btw, you misused the word 'vein'...that, of course, is a blood vessel that, last i checked, does not carry phrases.
posted by fallacy of the beard at 11:47 PM on April 23, 2010


it's a pretty scary story--not just in the sense of this specific issue but that so many situations like it seem to get such low priority in the larger scheme of things. i'm glad there are people around to worry about it and try to attack it, but overall it seems that people give so much attention to building and drop the ball when it comes to maintenance--not to mention the general trend, in terms of public information, of oversimplifying complex issues like this.

i'm most fascinated with how, when some complex issue is debated, there are so many people who will respond with 'the answer is simple, just...', as if the problems are the result of the experts who study them rather than their inherent complexities, and that the solutions lie in folksy common sense. maybe there is a term for this that i'm not aware of, but it seems like a phenomenon that is destined to strangle us in terms of infrastructure and government. there seems to be an idea that anyone can be an expert on anything just by virtue of being able to state an opinion, and when that goes tragically wrong they find someone else to pin it on--like how insane clown posse blames scientists for their own inability to grasp the concept of magnetism.

plus, and maybe this is a well-studied concept as well, i wonder if the development of complex software systems, with object orientation and transactional analysis and chains of responsibility and ownership, have offered any useful models to these real-world complex systems.

so yeah, the issue is literally a gordian knot.
posted by fallacy of the beard at 12:38 AM on April 24, 2010 [2 favorites]


The Sacramento Delta flood control mess does have one very cool feature: The Yolo Bypass which is a huge area that receives flood waters and protects Sacramento and other Delta towns from flooding by conveying them to the Delta. It is also an important wildlife area. The reason the Yolo Bypass functions so well is that no development was ever allowed in the flood zone. Consequently almost no one knows it's there or what it does or even how big it is.

Another thing that most people in CA have forgotten about is the great flood of 1862 during which for a week the tides at the Golden Gate did not flood, rather there was continuous and forceful ebb of brown fresh water 18-20 feet deep pouring out above the salt water. I'm guessing another one of those would make a pretty good sword.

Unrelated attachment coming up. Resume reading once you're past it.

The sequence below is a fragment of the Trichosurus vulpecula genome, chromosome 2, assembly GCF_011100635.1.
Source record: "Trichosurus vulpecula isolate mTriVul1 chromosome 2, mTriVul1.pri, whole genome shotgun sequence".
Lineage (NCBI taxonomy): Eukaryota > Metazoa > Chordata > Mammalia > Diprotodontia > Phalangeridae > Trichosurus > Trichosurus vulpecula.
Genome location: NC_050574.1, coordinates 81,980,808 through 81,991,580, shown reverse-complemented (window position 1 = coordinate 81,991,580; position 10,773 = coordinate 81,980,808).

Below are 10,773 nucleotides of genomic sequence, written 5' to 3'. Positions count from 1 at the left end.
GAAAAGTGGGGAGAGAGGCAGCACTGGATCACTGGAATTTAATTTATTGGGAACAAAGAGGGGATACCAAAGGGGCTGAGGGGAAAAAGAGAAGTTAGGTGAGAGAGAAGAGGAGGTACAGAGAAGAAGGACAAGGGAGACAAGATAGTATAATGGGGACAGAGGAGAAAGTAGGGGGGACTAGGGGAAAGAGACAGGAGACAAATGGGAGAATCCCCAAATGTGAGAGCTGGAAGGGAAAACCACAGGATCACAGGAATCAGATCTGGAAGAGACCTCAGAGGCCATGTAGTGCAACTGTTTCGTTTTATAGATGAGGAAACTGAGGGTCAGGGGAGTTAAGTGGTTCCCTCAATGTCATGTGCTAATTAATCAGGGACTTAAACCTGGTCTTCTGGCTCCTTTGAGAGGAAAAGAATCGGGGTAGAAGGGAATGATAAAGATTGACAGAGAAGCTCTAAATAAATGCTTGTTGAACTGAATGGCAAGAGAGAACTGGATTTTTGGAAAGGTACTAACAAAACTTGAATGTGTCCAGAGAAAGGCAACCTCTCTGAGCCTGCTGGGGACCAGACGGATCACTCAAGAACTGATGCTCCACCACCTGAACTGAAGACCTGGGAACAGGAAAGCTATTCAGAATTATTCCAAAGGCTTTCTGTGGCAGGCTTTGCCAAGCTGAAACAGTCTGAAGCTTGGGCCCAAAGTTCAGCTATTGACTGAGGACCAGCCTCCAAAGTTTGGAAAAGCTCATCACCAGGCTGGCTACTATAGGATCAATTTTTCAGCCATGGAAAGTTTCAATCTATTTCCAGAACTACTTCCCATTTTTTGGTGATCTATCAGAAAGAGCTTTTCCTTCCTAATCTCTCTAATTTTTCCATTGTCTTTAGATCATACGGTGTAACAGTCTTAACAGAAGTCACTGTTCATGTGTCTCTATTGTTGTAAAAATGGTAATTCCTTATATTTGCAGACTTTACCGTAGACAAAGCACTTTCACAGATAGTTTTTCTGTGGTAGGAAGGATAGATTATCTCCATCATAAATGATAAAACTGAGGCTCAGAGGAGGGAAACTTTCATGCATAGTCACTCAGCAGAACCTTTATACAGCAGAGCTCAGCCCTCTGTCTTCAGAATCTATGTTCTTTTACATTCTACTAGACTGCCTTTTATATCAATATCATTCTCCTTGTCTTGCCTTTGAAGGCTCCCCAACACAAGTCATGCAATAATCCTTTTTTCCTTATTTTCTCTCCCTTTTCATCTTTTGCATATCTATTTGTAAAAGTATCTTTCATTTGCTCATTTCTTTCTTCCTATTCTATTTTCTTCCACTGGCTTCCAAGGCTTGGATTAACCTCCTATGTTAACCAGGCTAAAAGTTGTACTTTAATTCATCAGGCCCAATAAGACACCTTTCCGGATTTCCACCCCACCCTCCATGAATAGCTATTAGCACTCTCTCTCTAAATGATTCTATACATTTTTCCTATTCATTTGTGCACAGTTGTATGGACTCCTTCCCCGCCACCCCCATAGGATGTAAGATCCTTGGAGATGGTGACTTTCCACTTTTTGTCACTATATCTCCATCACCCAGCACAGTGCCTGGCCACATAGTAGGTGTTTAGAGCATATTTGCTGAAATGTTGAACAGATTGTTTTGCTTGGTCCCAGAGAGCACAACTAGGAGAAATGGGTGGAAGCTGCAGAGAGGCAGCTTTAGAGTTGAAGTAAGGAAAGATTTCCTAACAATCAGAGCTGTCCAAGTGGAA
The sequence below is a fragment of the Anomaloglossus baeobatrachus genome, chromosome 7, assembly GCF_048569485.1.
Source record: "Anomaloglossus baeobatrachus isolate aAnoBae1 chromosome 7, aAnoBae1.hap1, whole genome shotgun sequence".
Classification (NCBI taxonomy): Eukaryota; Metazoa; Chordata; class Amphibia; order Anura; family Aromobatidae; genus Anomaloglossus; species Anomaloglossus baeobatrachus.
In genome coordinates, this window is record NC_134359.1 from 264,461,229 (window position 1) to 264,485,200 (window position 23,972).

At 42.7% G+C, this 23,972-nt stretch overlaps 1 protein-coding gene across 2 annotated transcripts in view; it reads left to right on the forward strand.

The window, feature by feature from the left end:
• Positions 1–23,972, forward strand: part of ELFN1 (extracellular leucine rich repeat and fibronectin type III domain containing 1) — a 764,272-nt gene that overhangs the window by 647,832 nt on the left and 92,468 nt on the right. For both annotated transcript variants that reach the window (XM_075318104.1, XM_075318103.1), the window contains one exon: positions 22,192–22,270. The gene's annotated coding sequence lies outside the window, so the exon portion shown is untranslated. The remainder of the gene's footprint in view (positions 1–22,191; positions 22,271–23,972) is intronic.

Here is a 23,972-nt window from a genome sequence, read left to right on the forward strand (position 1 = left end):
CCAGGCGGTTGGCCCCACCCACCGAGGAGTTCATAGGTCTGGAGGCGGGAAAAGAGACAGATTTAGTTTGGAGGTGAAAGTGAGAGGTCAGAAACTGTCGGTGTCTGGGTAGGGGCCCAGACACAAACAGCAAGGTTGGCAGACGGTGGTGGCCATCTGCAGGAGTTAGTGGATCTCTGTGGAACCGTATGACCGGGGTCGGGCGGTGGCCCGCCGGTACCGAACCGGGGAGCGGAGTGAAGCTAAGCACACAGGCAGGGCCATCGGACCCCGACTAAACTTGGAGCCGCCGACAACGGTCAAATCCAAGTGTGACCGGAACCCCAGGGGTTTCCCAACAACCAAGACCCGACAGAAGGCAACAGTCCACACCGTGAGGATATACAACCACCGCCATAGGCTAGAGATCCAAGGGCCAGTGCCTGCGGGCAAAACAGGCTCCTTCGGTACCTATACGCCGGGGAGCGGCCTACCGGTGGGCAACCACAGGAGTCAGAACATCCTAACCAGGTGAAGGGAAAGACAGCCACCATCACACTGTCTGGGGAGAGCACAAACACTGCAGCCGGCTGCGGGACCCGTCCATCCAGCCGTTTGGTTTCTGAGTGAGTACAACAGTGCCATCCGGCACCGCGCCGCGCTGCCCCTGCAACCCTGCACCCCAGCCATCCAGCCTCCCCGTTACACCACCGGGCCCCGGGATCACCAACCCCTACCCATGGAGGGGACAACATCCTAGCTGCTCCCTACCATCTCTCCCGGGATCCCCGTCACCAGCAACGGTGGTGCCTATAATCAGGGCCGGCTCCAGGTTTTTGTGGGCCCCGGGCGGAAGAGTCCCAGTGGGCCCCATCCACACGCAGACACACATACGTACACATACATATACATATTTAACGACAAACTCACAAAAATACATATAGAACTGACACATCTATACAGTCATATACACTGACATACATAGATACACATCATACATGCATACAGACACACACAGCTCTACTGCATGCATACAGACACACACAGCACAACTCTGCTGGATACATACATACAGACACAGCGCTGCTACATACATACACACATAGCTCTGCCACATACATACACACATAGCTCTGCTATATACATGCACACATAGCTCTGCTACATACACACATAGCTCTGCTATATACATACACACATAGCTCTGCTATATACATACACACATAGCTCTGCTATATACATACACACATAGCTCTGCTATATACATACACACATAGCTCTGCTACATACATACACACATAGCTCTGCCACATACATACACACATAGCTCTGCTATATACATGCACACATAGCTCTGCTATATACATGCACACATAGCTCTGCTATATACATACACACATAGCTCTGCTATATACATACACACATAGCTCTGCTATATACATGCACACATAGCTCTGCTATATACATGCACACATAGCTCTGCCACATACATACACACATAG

posted by fshgrl at 12:48 AM on April 24, 2010 [1 favorite]


By now it is clear that the totally compelling Gordian knot debate that has taken hold of this thread and thus derailed conversation from a rather important story about American infrastructure and the future of California is as ultimately unsolvable as the Riddle of the Sphinx, a riddle which was solved by nobody ever in history at all!
posted by ford and the prefects at 1:06 AM on April 24, 2010 [2 favorites]


Wait 'til you hear about Procrustes.
posted by wobh at 1:44 AM on April 24, 2010 [1 favorite]


Wait 'til you hear about Procrustes.

Is that some sort of uber pancake?
posted by doctor_negative at 11:46 AM on April 24, 2010


My sister lives near there, and purchases her water by the Miner's Inch. There's an irrigation ditch, a canal of flowing water about 4 feet wide and 3 feet deep, that passes just uphill of her house. A board is inserted on the side that has a 1 inch hole, 1 foot below the flowing water's surface. You can order as many of these holes as you want, (she only has one,) and your water flows continuously through that hole. You deal with the flow as you please.

She put a bicycle-wheel-based waterwheel with a generator on the flow, and it way out performs her solar panels. The water pretty much pays for itself.
posted by StickyCarpet at 12:30 PM on April 24, 2010 [4 favorites]


i'm most fascinated with how, when some complex issue is debated, there are so many people who will respond with 'the answer is simple, just...', as if the problems are the result of the experts who study them rather than their inherent complexities, and that the solutions lie in folksy common sense. maybe there is a term for this that i'm not aware of...

Teapartyism?
posted by incessant at 9:51 AM on April 25, 2010